Throughout the preceding decade, on sessions for both Blue Note and Riverside, Blakey had supported Monk on various occasions. Monk returned the favor on this one-off session for Atlantic. Blakey was on the verge of beginning a long-term contract with Blue Note, while Monk was in the middle of his stay on Riverside.
One month after these recordings, Monk would begin his summer and autumn residency at the Five Spot on Cooper Square after regaining his cabaret card, without which he had been barred from playing in most of New York City's clubs. Monk's quartet featuring John Coltrane at that residency would bring Monk fame beyond the inner circle of jazz aficionados. Atlantic would release this album over a year after it was recorded, thereby capitalizing on Monk's increased visibility.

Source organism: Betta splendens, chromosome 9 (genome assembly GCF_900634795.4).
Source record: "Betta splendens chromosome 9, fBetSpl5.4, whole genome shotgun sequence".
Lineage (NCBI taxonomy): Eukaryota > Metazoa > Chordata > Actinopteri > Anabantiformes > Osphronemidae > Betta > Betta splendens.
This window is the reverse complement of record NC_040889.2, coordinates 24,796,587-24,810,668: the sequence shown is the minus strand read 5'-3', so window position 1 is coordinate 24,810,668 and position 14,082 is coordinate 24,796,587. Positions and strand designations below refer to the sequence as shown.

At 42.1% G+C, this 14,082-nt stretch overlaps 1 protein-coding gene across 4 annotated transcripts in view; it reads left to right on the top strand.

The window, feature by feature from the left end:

Billboard in 1958 gave the album three stars out of four, stating that it has some "mighty good jazz".AllMusic gave the album a four-star rating out of a possible five stars, with writer Lindsay Planer noting that "both co-leaders are at the peak of their respective prowess with insightful interpretations of nearly half a dozen inspired performances from this incarnation of the Blakey-led Jazz Messengers."The Penguin Guide to Jazz assigned its "crown" accolade to the album.